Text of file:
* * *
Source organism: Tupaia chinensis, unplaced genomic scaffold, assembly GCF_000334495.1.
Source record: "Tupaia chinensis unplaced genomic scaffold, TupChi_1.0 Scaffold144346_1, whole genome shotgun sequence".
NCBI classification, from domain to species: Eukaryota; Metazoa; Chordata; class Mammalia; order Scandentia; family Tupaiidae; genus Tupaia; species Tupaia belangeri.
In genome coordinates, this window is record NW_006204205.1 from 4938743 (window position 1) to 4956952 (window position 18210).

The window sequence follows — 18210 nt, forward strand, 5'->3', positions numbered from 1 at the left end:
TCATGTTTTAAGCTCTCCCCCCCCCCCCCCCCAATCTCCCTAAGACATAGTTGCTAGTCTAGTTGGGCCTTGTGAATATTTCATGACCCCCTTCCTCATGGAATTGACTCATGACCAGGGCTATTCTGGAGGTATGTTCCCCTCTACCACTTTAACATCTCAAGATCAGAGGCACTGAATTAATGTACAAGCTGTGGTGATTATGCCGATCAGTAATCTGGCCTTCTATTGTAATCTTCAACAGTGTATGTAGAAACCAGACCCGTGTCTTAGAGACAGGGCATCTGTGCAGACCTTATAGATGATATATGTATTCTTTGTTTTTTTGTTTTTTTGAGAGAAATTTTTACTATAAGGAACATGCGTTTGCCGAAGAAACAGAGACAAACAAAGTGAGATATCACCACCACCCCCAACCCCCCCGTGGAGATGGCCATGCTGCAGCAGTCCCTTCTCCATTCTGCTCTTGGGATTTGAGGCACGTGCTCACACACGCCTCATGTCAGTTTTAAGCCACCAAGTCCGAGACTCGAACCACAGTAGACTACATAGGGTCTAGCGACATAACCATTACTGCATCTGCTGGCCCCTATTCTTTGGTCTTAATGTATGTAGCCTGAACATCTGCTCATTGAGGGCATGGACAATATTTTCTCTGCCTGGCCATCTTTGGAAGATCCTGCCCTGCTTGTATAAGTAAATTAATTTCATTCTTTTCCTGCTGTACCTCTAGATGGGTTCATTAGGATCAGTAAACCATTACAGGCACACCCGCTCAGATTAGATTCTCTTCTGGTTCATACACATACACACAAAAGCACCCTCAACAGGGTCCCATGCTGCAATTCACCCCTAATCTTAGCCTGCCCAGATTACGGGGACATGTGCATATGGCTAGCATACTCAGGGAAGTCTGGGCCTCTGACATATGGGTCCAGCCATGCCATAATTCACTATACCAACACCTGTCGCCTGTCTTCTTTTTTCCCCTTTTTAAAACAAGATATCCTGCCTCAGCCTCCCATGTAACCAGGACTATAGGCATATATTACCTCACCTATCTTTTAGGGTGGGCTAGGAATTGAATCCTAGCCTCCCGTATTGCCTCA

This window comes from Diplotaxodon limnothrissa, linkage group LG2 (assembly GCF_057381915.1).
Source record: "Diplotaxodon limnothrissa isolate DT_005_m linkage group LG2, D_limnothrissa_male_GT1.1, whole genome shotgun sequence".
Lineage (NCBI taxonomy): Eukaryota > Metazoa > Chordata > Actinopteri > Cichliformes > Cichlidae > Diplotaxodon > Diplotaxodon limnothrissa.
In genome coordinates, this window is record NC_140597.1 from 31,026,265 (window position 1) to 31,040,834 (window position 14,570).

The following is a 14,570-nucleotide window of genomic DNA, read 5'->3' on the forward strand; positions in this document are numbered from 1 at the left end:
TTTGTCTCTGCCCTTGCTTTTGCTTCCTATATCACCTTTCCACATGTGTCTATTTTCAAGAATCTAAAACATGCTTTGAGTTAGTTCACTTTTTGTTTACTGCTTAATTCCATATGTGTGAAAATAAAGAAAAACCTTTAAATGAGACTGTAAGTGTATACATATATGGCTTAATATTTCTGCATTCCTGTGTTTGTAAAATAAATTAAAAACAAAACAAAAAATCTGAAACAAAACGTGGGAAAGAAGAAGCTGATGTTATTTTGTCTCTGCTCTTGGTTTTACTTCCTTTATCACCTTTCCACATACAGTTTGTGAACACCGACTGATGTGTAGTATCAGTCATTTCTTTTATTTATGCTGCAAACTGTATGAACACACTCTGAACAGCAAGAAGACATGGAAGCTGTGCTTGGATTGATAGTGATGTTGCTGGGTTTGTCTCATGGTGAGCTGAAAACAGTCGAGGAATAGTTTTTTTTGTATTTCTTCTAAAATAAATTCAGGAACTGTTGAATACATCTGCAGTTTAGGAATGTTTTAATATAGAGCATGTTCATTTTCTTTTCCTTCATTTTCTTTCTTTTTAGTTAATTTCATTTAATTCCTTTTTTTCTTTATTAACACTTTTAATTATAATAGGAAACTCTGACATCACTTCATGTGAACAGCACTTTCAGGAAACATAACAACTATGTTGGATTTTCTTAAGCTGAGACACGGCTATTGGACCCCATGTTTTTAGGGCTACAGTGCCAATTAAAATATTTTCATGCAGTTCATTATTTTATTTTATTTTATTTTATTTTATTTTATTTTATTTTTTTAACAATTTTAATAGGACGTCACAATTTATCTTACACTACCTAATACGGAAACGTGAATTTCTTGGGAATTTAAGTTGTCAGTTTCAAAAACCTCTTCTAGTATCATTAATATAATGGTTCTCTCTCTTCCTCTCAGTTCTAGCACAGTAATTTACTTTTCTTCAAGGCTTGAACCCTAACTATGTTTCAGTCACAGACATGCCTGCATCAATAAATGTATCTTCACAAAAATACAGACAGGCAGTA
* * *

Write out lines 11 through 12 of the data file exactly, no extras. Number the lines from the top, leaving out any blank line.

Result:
The following is a 14,570-nucleotide window of genomic DNA, read 5'->3' on the forward strand; positions in this document are numbered from 1 at the left end:
TTTGTCTCTGCCCTTGCTTTTGCTTCCTATATCACCTTTCCACATGTGTCTATTTTCAAGAATCTAAAACATGCTTTGAGTTAGTTCACTTTTTGTTTACTGCTTAATTCCATATGTGTGAAAATAAAGAAAAACCTTTAAATGAGACTGTAAGTGTATACATATATGGCTTAATATTTCTGCATTCCTGTGTTTGTAAAATAAATTAAAAACAAAACAAAAAATCTGAAACAAAACGTGGGAAAGAAGAAGCTGATGTTATTTTGTCTCTGCTCTTGGTTTTACTTCCTTTATCACCTTTCCACATACAGTTTGTGAACACCGACTGATGTGTAGTATCAGTCATTTCTTTTATTTATGCTGCAAACTGTATGAACACACTCTGAACAGCAAGAAGACATGGAAGCTGTGCTTGGATTGATAGTGATGTTGCTGGGTTTGTCTCATGGTGAGCTGAAAACAGTCGAGGAATAGTTTTTTTTGTATTTCTTCTAAAATAAATTCAGGAACTGTTGAATACATCTGCAGTTTAGGAATGTTTTAATATAGAGCATGTTCATTTTCTTTTCCTTCATTTTCTTTCTTTTTAGTTAATTTCATTTAATTCCTTTTTTTCTTTATTAACACTTTTAATTATAATAGGAAACTCTGACATCACTTCATGTGAACAGCACTTTCAGGAAACATAACAACTATGTTGGATTTTCTTAAGCTGAGACACGGCTATTGGACCCCATGTTTTTAGGGCTACAGTGCCAATTAAAATATTTTCATGCAGTTCATTATTTTATTTTATTTTATTTTATTTTATTTTATTTTATTTTTTTAACAATTTTAATAGGACGTCACAATTTATCTTACACTACCTAATACGGAAACGTGAATTTCTTGGGAATTTAAGTTGTCAGTTTCAAAAACCTCTTCTAGTATCATTAATATAATGGTTCTCTCTCTTCCTCTCAGTTCTAGCACAGTAATTTACTTTTCTTCAAGGCTTGAACCCTAACTATGTTTCAGTCACAGACATGCCTGCATCAATAAATGTATCTTCACAAAAATACAGACAGGCAGTA